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Vancouver redevelopment’s critics question lack of early hydrogeological study

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Opposition to dense Jericho Lands high-rise project
A new poll suggests that most Vancouverites oppose the Jericho Lands' luxury high-rise project. Those surveyed are against the density and possible environmental impact of the development. As Aaron McArthur reports, there's incentive to maximize land use as the city battles a housing crisis – Nov 3, 2023

A group of concerned citizens is expressing concerns with a large redevelopment proposed for 90 acres of land by Vancouver’s Jericho Beach, citing a lack of hydrogeological study on the land thus far.

The draft policy statement for the Jericho Lands planning program, outlines the proposal to build about 13,000 new homes for 24,000 people in the neighbourhood and describes a vision to create a “high-density, mixed-used and car-light community centred on rapid transit.”

If approved, it would include some 30 acres of parks and open space, as well as walking and cycling paths.

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Residents of Vancouver’s Point Grey neighbourhood opposed proposed Jericho Lands development

The Jericho Coalition, however, said it’s strange that no hydrogeological study has been done to accompany the proposal, which is in its final phase prior to the crafting of an official development plan. Such a study would assess subsurface formation and groundwater conditions that could affect the site development, but is slated to take place at a later date.

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“It certainly affects the economics of where you would build,” said Murray Hendren, a member of the Jericho Coalition and a former environmental engineer who conducted groundwater monitoring.

“I think everyone here is going to be very cautious — the proponents and the city included. They know the risks, they just don’t know the risks as they haven’t defined them for this particular site yet.”

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Hendren said the City of Vancouver’s working group on the project, which he co-chairs, has raised the groundwater concerns for years. If the study is conducted and produces results that require the proponents to move buildings around or stack them higher, the result would be greater density that the coalition doesn’t support, he added.

The Jericho Coalition vigorously opposes the project, claiming that its towers up to 49 storeys high would have density “three times greater than the City of Hong Kong.” Last year, it commissioned a Forum Research poll that found 72 per cent of 401 respondents want the City of Vancouver to reject the proposal.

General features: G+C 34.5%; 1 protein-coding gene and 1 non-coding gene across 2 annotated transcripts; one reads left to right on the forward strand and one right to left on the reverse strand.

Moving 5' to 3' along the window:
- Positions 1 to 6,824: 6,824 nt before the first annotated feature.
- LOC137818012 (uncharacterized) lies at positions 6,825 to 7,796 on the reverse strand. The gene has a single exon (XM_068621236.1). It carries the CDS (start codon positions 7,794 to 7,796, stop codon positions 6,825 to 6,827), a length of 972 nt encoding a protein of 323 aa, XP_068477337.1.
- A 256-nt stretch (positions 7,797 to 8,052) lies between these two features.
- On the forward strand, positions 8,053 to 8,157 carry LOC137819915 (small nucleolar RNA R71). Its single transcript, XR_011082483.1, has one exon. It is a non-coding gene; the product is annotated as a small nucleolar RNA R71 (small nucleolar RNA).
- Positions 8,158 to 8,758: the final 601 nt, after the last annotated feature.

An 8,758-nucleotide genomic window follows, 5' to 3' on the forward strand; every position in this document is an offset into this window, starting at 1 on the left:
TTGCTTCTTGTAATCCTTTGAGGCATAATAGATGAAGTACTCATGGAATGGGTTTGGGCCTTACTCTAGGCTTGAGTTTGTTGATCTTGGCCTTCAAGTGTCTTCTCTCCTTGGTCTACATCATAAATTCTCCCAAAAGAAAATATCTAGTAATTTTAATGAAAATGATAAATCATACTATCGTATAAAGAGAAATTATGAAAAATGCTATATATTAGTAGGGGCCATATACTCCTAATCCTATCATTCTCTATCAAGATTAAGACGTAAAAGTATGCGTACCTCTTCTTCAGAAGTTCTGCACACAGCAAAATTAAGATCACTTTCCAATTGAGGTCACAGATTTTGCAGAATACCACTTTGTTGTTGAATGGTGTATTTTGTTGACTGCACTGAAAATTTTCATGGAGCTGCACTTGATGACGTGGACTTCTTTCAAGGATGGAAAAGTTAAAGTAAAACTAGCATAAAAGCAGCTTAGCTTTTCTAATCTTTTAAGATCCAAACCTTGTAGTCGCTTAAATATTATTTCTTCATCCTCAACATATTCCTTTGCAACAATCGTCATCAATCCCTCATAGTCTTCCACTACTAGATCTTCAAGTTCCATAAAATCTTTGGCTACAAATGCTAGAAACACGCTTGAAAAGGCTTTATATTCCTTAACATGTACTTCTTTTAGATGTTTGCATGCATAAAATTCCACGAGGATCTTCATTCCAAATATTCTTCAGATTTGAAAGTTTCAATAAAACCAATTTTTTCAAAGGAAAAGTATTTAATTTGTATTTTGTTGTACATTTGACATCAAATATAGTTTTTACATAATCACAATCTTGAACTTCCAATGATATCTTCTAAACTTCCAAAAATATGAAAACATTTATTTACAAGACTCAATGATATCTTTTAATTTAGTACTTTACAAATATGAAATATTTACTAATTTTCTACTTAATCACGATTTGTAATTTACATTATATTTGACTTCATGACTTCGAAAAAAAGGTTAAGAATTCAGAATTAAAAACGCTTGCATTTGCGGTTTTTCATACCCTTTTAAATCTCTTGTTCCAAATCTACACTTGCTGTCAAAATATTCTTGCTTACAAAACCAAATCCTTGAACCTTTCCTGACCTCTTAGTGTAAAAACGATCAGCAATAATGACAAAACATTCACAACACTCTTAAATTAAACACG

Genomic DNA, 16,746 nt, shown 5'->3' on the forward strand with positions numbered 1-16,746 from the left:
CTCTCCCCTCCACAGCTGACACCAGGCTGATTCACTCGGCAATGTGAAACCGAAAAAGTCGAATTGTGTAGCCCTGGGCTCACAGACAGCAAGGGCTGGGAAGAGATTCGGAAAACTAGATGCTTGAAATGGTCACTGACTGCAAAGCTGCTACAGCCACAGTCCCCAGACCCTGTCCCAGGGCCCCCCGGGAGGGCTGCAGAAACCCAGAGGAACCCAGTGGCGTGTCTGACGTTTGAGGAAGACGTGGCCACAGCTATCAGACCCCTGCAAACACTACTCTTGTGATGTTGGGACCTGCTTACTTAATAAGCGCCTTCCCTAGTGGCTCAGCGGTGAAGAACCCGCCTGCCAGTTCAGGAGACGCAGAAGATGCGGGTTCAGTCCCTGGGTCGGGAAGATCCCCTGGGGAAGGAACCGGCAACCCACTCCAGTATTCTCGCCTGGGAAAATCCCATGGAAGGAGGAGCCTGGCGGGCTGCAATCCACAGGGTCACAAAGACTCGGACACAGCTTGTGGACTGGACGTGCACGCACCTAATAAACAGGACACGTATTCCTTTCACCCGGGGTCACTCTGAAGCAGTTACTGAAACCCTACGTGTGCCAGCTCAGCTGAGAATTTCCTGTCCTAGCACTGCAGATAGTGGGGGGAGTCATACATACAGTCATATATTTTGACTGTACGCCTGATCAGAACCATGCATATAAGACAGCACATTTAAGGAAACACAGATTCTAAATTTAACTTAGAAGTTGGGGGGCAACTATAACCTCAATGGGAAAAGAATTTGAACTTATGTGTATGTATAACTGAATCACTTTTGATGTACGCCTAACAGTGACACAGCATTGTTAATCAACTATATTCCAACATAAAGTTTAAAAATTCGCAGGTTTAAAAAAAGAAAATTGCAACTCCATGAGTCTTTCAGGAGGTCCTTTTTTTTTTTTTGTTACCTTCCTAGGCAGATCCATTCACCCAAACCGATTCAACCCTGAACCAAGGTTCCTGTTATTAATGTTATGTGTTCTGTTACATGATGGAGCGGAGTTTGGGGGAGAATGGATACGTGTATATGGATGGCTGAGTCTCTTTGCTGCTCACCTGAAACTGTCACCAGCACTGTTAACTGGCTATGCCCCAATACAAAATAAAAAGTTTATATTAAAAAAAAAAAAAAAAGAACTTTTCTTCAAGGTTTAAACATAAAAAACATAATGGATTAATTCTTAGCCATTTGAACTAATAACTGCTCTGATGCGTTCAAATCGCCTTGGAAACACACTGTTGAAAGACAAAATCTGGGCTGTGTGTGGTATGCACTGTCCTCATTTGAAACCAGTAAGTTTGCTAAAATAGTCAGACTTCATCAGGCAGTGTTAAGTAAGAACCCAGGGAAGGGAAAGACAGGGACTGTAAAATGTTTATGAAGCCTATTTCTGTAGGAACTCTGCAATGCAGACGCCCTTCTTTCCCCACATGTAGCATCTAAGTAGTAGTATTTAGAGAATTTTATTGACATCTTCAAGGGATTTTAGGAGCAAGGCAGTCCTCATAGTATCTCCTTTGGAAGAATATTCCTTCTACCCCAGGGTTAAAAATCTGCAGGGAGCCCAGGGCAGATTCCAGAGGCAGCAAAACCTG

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The land, whose redevelopment will span 25 to 30 years, is owned by the xʷməθkʷəy̓əm (Musqueam), Sḵwxwú7mesh ̱ (Squamish), and səlilwətaɬ (Tsleil-Waututh) First Nations and federal government, through a joint venture of their MST Partnership and the Canada Lands Company (CLC). The latter is a self-financing federal Crown corporation.

In a joint statement, the MST-CLC Partnership said the lands will be a model for rainwater management and possibly restore historic waterflows to downstream wetlands and other systems in Jericho Beach Park.

“At the same time, water will be slowed, stored, and celebrated so that spiritual and other cultural relationships with water can be restored at ʔəy̓alməxʷ/Iy̓álmexw/Jericho Lands,” the partnership wrote.

“We have undertaken technical work alongside the City of Vancouver to better understand the aquifer and how groundwater moves through it. Groundwater will be managed to protect the aquifer, maintain flows to downstream natural environments and ecosystems, and to support groundwater recharge, through building and public realm design and by limiting underground parking structures where aquifer sensitivities are present.”

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The landowners’ draft policy statement commits to submitting a hydrogeological study to the municipality in advance of the first rezoning application, addressing requirements in its groundwater management bulletin.

The redevelopment’s guiding principles include reconciliation, sustainability, cohesive community, inclusiveness, and more.

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In an emailed statement, the City of Vancouver said it’s working closely with MTS Partnership and the federal Crown corporation to ensure a detailed hydrological assessment is completed.

“Substantive hydrogeological and groundwater technical studies for the entire site will be undertaken and are required prior to the first rezoning application and approval will be contingent on the appropriate mitigation of groundwater-related risks as per normal City practice,” it wrote.

Hendren said it’s an “odd way to do planning.” Based on his experience, he said that study ought to be conducted earlier in order to present a more final version of the redevelopment to the public.

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The draft policy statement is slated for a mayor and council vote on Jan. 24.

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